for NR admin request thanks and sorry for my english

    • Felipe Gonzalez

      For NR admin give me some breaking news, surprise us bye.

  • I’d like to go to fx but not a d4 (price…) and this d800 seems not to be good for wildlife photo no ? low fps, iso, too much pixel maybe. I’m disappointed & now I don’t know if I need what to do :/
    I hope they’ll do this one as a d800x (36mp) and the other one low px and more fps, but I can dream.

  • John Richardson

    Any clue as to the new battery pack? Would be nice if the footprint and power contasts from the MBD-10 were the same.

    • John Richardson


  • DavidB

    I’d like someone to comment on how they think the D800 will function in low light/long exposures which is how much of my photography is done. I’m still a film guy and often shoot Tri-X pushed to 1600 and shoot at night. Thoughts?

    • Andrew T.M.


  • Bozo

    I think this camera will be directly competing with the Hassleblad H4D-40. Quickly comparing the two cameras as below:
    Nikon D800 Res 36MP
    Nikon D800 ISO range 100- 6400
    Nikon D800 Shutter speed 1/4000?
    Nikon D800 Price $2500?
    H4D-40 res 40MP
    H4D-40 Iso range 100 – 1600
    H4D-40 Shutter speed 1/800
    H4D-40 Price $18,000

    there is really no reason to complain about the specs for this camera unless you want a camera that does everything at a very low price, which really makes you look like a cheap douche.

    • Pikemann Urge

      I think this camera will be directly competing with the Hassleblad H4D-40

      Many photographers will buy the D800 and think that they’re going to get 36Mpx each time they press the shutter button. Now, one doesn’t have to go to extremes, but to make use of that kind of pixel count one has to to make sure that one’s lenses are good enough and that the camera is on a tripod when appropriate.

      Perhaps the D800 is a good excuse to lash out on some Zeiss WA primes…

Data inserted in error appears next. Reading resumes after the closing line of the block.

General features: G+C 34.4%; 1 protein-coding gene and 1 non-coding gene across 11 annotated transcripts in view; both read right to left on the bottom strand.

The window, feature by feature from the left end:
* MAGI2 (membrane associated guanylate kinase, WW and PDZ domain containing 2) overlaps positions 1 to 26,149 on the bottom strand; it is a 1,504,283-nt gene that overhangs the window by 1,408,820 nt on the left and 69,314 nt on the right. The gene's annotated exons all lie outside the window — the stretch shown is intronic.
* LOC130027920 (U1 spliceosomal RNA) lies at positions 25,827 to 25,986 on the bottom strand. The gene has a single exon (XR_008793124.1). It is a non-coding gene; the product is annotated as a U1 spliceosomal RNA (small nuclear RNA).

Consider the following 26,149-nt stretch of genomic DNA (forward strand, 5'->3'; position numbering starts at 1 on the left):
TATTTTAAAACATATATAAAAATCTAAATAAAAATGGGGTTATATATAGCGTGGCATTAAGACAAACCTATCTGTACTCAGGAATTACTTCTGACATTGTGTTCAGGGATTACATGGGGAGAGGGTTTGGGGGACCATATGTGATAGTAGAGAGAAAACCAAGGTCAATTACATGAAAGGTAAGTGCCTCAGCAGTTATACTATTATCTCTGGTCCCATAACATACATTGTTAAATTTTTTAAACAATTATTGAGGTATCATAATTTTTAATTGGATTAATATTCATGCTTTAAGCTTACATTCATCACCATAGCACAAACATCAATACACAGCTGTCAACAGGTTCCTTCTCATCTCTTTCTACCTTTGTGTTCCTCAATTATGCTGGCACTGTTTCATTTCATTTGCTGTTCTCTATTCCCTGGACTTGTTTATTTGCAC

• I’m and passonate landscape/nature photographer who had just started to shoot wildlife with rented 200-400 and 600 usinf my D300S. I already own Nikon 2.8 glass and I’m ready for the steop upf to FX to get a second body.

    I already had vacation Pics lost where my bodied died once on the first day of a foriegn trip.

    I know the advantage of the D700 with compatibility with the D300 but a D800 sounds reasonable for an occasionalbe wildlife shooter.

    Constructive comments please

    • R!

      no bird in flight with 4 fps,or not much!!

      • rhlpetrus

        Agree, that spec is a downgrade from the D700, I’m still doubting it.

        • I hope you’re right. Even with a battery pack it should be way more. 4 fps is less that my D300S. While I look forward to using a D800 on landscapes, for wild life it may such except for when I need to crop. In that came it may be a tough choice but the D800 may win.

  • dinomite

    besides the useless 36mp, this camera is way too small imho.
    it has the size of d7000 which doesn`t fit my hands very well.

  • Davix

    I am always amazed to read comments such as if i sum up “do you think this camera is good for photography”? Have a look at the specs, this is surely a very good camera deliverying high quality photos for all kinds of situations. IMHO we are too much looking at the specs on the paper and forget that this technology 5 or 10 years ago was SF.

    So yes if you can afford this camera..you will not regret it.

  • Steve Starr

    David (above) posted an excellent comparison of the AA filter (without and with one) in a D300. Sharpness increase is incredible.


    For the 36MP naysayers, if you want a magazine quality photo at 300 dpi, then the 12MP is good for about an 8×10 at 300dpi which is the normal household printer width (8.5 inches).

    If you want a larger print out of a A3+ or 13 inch printer then you need to go to around 21 MP for a 300 dpi print. Canon matched their EOS 21 MP cameras to their A3+ printers.

    Larger prints out of the next step up 17 inch wide printers need 36 MP for 300dpi, unless you are a fan of up-rezzing stuff.

    Here’s some stuff on MP vs. size of your print.


    Bring it on Nikon!

    • Why would you print huge images at 300dpi?

  • rhlpetrus

    I still don’t get the 4fps at full res. Looks like a downgrade from D700, very unlikely I’d say.

    • rhlpetrus

      Besides, 6fps is what the D7000 does, no need for a battery grip, so 6fps at DX with extra battery is really wrong.

    • Dan

      D700 8fps -> 96 MP/second
      D3s 9 fps -> 108 MP/second